Merry & Bright

Dreaming of… a White Christmas?

There’s a local radio station that starts playing Christmas music before Thanksgiving, and after Thanksgiving plays nothing but.  This extravagance used to irritate me.  I suspected commercialism and avoided the station through the holidays like the flu.  But this year, “White Christmas” in Sinatra’s voice made me nostalgic, full of uncommercial cravings.  Perhaps something about having grown children and faraway siblings evoked a hunger for figments of my own childhood– I don’t know.  Whatever it was, I opted in on the holiday station as often as I had access to a radio, hoping for more of the soothing sounds of Christmas Past.

May Your Days Be Merry & Bright…

Merry & Bright Days… what are those?  Some of us occasionally wonder— I know a few people who are weathering dark days, crisis and cataclysm and heartbreak all.   Still… I think, at last, that I’m learning to recognize the merry and bright ones when they come.  I actually get them a lot.  It used to be that I didn’t notice their arrival, as overshadowed as they were by my Great Expectations.   But years of experience (and the need to survive them) are teaching me to see almost blinding brightness in the ordinary, to accept what is, love what I’ve got, and be merry in the hazardous (and exhilarating) process of working dreams into reality.   These aren’t easy lessons— but their cost enhances their worth.

I see evidence of these lessons in the merriness and brightness of the lives around me, people choosing to celebrate despite stacked odds– illness, loss, estrangement, homesickness, poverty.  Some of you reading this should know that… your hopeful weathering brings us all joy.   More proof, another gift making our days merrier and brighter.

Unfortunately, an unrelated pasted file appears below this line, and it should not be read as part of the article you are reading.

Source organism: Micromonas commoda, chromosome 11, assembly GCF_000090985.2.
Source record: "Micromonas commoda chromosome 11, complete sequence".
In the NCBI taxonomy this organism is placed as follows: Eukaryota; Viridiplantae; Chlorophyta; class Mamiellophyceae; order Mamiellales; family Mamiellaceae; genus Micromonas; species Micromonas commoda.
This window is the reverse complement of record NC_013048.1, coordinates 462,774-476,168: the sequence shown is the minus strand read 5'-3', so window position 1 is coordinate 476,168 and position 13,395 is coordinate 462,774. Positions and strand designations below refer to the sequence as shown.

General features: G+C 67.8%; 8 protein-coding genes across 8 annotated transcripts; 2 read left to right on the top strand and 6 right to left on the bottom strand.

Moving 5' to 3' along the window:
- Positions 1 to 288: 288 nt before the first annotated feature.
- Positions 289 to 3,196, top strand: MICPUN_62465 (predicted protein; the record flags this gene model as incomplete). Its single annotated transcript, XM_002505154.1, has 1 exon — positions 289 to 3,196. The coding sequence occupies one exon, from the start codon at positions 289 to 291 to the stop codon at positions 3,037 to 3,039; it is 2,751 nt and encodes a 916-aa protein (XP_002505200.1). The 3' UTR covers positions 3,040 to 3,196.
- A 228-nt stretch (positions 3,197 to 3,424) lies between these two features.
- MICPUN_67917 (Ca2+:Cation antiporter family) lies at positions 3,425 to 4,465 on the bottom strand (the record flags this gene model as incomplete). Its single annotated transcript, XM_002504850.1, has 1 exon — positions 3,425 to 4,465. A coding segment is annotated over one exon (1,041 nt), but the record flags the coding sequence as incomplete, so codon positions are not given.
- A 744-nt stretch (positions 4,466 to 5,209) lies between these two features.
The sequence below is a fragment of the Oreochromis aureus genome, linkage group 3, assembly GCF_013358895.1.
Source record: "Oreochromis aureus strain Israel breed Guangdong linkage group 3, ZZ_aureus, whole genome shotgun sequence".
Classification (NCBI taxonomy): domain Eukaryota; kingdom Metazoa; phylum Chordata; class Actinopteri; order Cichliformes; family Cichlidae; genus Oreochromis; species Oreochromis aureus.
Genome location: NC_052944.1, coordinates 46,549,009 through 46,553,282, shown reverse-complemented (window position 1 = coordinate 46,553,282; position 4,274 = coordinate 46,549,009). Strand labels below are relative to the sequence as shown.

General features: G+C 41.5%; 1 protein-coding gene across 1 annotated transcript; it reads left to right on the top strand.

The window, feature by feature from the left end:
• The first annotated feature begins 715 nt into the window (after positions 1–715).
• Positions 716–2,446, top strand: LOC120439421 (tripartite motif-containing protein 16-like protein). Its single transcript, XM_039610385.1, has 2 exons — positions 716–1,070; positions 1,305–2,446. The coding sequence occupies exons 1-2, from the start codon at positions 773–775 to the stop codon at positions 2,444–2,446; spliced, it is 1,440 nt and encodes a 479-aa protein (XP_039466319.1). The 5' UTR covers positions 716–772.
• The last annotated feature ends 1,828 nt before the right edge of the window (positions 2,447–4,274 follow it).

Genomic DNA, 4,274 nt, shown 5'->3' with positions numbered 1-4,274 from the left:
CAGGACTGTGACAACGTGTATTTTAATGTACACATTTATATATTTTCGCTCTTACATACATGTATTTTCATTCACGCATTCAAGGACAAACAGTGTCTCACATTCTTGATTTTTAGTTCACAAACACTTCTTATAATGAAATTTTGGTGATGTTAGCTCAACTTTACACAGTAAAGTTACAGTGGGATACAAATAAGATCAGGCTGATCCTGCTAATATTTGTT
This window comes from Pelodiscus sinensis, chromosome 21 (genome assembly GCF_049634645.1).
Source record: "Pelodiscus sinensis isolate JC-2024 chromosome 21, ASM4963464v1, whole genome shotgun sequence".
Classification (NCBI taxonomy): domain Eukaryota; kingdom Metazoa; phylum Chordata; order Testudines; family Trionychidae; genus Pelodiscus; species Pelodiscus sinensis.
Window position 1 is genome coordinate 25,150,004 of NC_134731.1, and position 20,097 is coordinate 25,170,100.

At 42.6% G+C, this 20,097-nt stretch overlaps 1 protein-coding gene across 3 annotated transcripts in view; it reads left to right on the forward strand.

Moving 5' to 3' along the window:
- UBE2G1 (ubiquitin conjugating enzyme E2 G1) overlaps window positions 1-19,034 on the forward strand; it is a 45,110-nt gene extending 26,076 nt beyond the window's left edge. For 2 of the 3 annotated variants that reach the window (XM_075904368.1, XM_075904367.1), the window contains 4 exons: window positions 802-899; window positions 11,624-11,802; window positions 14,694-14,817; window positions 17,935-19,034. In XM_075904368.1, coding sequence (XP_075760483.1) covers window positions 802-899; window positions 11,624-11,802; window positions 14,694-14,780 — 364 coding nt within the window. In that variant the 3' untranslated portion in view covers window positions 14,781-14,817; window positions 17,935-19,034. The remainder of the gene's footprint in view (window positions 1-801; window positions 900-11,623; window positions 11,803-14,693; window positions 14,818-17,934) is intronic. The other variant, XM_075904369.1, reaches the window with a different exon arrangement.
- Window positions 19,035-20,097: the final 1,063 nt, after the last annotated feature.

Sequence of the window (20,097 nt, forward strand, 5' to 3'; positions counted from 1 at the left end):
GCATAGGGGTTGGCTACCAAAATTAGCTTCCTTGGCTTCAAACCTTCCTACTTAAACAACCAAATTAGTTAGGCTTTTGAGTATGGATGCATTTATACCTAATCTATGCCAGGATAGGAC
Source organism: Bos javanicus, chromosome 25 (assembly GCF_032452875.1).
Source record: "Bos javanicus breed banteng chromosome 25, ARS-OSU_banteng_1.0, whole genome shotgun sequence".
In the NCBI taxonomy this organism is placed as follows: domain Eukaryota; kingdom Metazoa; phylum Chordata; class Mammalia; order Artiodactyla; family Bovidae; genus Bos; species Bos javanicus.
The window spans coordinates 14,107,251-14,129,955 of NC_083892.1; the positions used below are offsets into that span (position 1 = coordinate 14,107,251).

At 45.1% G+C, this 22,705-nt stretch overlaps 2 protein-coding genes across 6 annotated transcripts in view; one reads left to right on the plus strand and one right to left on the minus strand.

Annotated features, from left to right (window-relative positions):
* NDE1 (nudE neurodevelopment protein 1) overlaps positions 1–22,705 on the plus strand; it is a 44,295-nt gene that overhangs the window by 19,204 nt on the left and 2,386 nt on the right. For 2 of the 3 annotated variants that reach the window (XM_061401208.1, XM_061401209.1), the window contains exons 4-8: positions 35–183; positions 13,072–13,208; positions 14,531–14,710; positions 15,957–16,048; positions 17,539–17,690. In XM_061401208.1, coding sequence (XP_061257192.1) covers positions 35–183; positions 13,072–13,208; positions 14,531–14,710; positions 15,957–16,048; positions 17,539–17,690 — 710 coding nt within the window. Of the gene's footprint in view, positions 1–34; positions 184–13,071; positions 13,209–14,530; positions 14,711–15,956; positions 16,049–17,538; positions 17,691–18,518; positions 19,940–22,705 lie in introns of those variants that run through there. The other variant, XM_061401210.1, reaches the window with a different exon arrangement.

And May All Your Christmases Be White, at Least Metaphorically

I’ll share a few lines that my dad (who historically is a reluctant correspondent) wrote in a little newsletter insert for my parents’ outgoing Christmas cards.  The newsletter alone is miraculous, considering my father’s epistolary taciturnity (whew!).  Furthermore, this dad, who ordinarily would be tramping through the snow on his little farm (stalking wildlife, inspecting berry canes), and indulging in the culinary delights of the season, can’t have any of it.  A perplexing illness has plagued him all fall and winter, sapping his strength and pitching his already conservative celiac diet into food oblivion.  He can’t tramp, nor can he hold down much– not even beta-carotene-rich mangoes.  Which mangoes my mother esteems greatly for their nutrition.  (She’s feeling a little betrayed by the super-food angels right now).

Anyway, here are those lines:

“Life is just good… We will likely be here for another year or two, so please, understand this.  You have an open invitation to come, especially in August, and pick a berry or two, and stay in a free bed and breakfast.  Don’t wait too long, there are no guarantees beyond these: we love you, God loves you and us, and life is good.

(photo courtesy of my father in law, aka Santa Claus)

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  • Nancy Wilson January 3, 2018, 10:00 pm

    It is so true life is good and our lives can be merry and bright if we allow ourselves to glory in many great and beautiful things around us.Challenges can be blinding at times. but when we get to the end we see many coincidences that are healing and good. The best of all is this beautiful family. Love you ! Love your musings . Good for us all.